[Venezuelan President Nicolás Maduro] possesses, however, few of his predecessor’s resources, lacking not just oil revenue but Chávez’s surplus of charisma, humour and political skill. Maduro, unable to end the crisis, has increasingly sided with the privileged classes against the masses; his security forces are regularly dispatched into barrios to repress militants under the guise of fighting crime. Having lost its majority in Congress, the government, fearing it can’t win at the polls the way Chávez did, cancelled gubernatorial elections that had been set for December last year (though they now appear to be on again). Maduro has convened an assembly to write a new constitution, supposedly with the objective of institutionalising the power of social movements, though it is unlikely to lessen the country’s polarisation.
It is difficult not to conclude that Judge President John Hlophe and his handlangers will go to any lengths to save his bacon – even destroy the constitutional order if necessary. How else to view the application launched in the Johannesburg High Court seeking a declaratory order that the Constitutional Court had violated his rights by making allegations against him in the media, before lodging a complaint with the JSC.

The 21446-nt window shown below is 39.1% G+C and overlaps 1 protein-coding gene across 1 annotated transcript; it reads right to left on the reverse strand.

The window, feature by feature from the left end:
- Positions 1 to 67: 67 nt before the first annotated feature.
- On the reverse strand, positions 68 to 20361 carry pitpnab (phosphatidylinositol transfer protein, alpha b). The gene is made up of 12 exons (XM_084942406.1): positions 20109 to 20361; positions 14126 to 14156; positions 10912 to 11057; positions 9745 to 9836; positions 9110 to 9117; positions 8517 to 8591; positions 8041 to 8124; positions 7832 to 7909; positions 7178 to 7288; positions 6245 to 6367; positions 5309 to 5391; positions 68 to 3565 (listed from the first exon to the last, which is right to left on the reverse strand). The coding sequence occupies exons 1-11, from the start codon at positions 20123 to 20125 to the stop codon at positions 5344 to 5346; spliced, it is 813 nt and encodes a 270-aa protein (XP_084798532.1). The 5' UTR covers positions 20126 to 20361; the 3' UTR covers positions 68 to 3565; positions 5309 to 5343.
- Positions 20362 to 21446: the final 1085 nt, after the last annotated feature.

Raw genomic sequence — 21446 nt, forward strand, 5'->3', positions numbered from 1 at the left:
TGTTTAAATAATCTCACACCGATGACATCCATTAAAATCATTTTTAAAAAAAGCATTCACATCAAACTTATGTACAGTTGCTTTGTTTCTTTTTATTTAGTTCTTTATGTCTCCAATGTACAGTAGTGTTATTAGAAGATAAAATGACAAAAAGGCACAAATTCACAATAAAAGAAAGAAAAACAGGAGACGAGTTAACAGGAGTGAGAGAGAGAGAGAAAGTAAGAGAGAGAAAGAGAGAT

He also asked for an interim interdict against the JSC, stopping it from proceeding with the hearing, at least until such time as the high court ruled on his application. I hear the Judge President is arguing that the JSC cannot hear his complaint because it is not a court of law. They should therefore also not be allowed to hear the complaint by the Constitutional Court as this complaint violated his rights.
His application to the High Court – so I am told – is aimed at stopping the whole process before the JSC to “prevent a constitutional crisis”. If the High Court agrees to hear his case, so he argues, they will have to adjudicate on a matter involving a higher court and this will plunge the whole judicial system into crisis – unless the Constitutional Court is reconstituted to hear his appeal (something that is not possible in terms of the Constitution.)
The only way to solve this “crisis” is to order the JSC not to hear the complaint against him. Clever, huh?
I do not want to comment further before I get my hands on his papers (which will be posted on the net tonight, I am told). Just one thought: do I detect the hand of Paul Ngobeni in all of this?BACK TO TOP